Sunday, April 10, 2011

Simone Dinnerstein

I was seeing a therapist a few years back, and it so happened that this particular woman was a music lover, so she was very interested in all my travails in that area; we spent a lot of time talking about them. Sometime around 2007-2008, she mentioned Simone Dinnerstein. Dinnerstein is a pianist who went to Juilliard and studied with some good people (including Peter Serkin and Maria Curcio), and  then, as I have heard her tell it, she had a baby and was casting about for what to do next. She was in her 30s at the time. She decided to learn Bach's Goldberg Variations, reasoning that even if nothing came of it careerwise it was at least great music (I think this last point was what interested my therapist vis-à-vis my situation). Dinnerstein ended up self-financing a recording of the Goldbergs, and it became a huge hit, launching what appears to be a major career as a performer.

This weekend, Dinnerstein was in Washington for a recital on Saturday night, and the evening before, she gave a master class that was open to the public, so I went to check it out. (We already had tickets for the recital, part of a subscription series.) Some of the piano-related things she talked about:
  • Gauge tempo and pedaling on the performance space. In a really resonant space, you need to play slower than in a dry space and use less pedal.
  • Use fingers to produce color, a singing tone, more contact with the keys, and to play to the key bed. She quoted Rachmaninoff's dictum to "feel the wetness in the key."
  • Think about voicing and producing a variety of colors.
  • Shape each line (this particularly in the context of Bach).
  • Be planful but not completely predictable.
Possibly the best thing she said (IMO, anyway) was that in a performance, if you make a mistake or if something goes wrong don't stop and don't show it in your face or body language -- just press on. Everyone -- everyone! -- has bloopers, but most of the time, the audience will not even notice. And anyway, nobody died.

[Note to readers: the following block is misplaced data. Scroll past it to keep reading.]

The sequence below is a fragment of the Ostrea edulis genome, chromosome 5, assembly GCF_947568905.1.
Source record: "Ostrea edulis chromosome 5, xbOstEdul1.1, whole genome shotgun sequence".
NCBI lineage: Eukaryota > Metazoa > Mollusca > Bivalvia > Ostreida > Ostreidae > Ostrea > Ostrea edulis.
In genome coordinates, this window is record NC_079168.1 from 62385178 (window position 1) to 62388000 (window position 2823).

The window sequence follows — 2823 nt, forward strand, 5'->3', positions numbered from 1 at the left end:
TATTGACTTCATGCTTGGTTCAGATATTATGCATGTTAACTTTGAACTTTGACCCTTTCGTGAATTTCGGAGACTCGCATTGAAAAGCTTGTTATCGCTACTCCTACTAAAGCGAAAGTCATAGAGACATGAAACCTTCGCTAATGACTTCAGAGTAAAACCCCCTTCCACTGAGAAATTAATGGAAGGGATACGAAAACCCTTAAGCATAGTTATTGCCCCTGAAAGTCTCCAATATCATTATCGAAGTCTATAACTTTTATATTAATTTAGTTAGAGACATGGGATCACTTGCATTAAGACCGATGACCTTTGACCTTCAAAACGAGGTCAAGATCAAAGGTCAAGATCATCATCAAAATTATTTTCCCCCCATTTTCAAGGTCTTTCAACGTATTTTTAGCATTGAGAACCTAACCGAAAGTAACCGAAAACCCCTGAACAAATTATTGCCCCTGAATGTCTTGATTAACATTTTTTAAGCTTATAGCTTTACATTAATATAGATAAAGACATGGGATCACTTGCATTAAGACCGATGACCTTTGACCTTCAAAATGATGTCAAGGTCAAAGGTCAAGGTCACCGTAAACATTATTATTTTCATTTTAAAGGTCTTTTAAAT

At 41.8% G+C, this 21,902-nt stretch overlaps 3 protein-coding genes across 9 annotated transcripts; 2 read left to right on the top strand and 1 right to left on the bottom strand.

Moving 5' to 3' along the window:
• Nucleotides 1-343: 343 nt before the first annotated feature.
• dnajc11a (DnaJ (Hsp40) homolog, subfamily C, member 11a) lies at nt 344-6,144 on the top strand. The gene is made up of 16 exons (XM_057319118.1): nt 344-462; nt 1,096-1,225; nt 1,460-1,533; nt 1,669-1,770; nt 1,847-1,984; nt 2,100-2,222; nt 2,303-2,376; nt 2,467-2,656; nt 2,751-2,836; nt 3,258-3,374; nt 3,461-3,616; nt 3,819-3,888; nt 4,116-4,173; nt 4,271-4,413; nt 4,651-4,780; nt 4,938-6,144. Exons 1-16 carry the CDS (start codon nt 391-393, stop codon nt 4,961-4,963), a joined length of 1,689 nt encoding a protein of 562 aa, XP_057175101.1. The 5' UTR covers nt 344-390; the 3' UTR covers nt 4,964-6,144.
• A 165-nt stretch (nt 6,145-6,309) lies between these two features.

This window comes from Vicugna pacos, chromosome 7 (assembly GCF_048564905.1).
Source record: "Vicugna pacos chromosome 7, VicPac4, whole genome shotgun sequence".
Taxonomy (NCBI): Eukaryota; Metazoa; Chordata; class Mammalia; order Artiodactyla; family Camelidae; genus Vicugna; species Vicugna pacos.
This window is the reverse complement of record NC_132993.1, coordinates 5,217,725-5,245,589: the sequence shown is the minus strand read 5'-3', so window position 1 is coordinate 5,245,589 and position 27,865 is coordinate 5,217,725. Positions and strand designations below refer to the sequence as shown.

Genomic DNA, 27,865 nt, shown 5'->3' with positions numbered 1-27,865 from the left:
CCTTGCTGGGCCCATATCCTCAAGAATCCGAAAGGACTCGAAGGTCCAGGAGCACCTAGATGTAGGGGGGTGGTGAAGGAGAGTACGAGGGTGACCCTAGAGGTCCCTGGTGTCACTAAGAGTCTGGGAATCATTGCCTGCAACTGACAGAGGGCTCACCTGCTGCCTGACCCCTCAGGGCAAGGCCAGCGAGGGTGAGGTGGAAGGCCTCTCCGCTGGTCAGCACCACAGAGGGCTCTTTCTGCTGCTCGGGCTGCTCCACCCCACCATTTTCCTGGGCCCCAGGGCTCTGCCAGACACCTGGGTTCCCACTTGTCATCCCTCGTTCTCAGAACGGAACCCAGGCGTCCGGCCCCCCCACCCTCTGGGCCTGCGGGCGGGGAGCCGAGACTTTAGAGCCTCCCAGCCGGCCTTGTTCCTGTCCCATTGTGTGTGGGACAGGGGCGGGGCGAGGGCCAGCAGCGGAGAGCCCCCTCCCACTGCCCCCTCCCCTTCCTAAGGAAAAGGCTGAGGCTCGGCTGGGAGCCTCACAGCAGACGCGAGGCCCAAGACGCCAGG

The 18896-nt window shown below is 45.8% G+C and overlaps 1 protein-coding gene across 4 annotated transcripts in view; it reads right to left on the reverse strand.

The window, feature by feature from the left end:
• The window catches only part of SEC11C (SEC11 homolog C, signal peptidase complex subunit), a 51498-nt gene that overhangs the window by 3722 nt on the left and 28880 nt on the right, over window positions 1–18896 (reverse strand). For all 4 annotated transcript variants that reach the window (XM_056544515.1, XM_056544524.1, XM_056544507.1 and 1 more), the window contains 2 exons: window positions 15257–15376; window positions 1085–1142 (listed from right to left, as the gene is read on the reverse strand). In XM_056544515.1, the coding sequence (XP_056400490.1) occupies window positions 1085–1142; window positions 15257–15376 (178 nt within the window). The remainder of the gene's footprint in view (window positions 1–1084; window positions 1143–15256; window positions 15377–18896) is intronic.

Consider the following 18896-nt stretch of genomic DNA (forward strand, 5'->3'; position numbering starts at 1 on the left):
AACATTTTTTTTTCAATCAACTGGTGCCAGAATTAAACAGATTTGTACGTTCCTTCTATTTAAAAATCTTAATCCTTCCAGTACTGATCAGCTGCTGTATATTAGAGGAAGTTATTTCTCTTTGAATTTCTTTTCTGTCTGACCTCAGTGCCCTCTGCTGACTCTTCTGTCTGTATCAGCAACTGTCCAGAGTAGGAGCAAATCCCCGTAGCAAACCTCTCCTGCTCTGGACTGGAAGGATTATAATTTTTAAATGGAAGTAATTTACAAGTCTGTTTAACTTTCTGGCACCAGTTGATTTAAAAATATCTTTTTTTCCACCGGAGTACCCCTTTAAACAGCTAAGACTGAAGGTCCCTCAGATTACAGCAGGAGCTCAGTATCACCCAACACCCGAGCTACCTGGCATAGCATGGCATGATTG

Another interesting comment was that in her opinion, jazz musicians are the most intellectual musicians of all because they have intimate knowledge of every chord progression they play, but at the same time, they play so freely. She said they generally are much more knowledgeable about harmony than any classical musician. She added that classical pianists should listen to music played by other instruments and preferably in other genres than classical (i.e., if you are familiar with the sounds produced by other instruments, you will have a better idea of different tone colors you can try to produce on the piano).

She came across as very down to earth, though serious and dedicated to her art. This was also in evidence at the recital the following evening, where she played Schumann's Op. 12 Fantasy Pieces, Bach's English Suite in G minor, three Bach chorale prelude arrangements by three different composers, and Beethoven's Op. 27 No. 1. Encores were a Schubert impromptu (really dazzling!) and Schumann's "Of Strange Lands and People" from "Scenes From Childhood." (She preceded the Beethoven by informing the audience that if they came to the reception and shook her hand, they would be only seven handshakes from Beethoven -- her teacher studied with so-and-so, who studied with an earlier so-and-so, and so on back to Czerny, who studied with Beethoven.)

There was something about her playing that was so much more interesting than some of the other pianists I've heard in the past few years. I think it's because she took chances and did some unusual things, and her voicing was in general extremely clear, with the important lines emerging ringingly from the composers' tangles of notes. Her performance was both polished and exploratory.

I often wonder if I'm doing the right thing by spending so much time playing the piano, but then I hear something like this, and it feels like it is the right thing. I feel connected to something larger. In any case, I doubt if I could stop! It's turned into a compulsion -- but one I think my former therapist would approve.


pdxknitterati/MicheleLB said...

Sounds like a wonderful evening of music and learning.

She's so right about not stopping and showing your mistakes. I find that so hard to do in music, but I think I'm pretty adept at doing it in other parts of my life: pretending that everything is ok and just the way I meant it to be. I guess we should also practice not showing our mistakes. Hard!

Harriet said...

My problem (and probably this is true for everyone) is that when I make a mistake it throws off my muscle memory, so it's hard to just keep going because my fingers lose their way! You have to know the piece very well to glide through mistakes like that.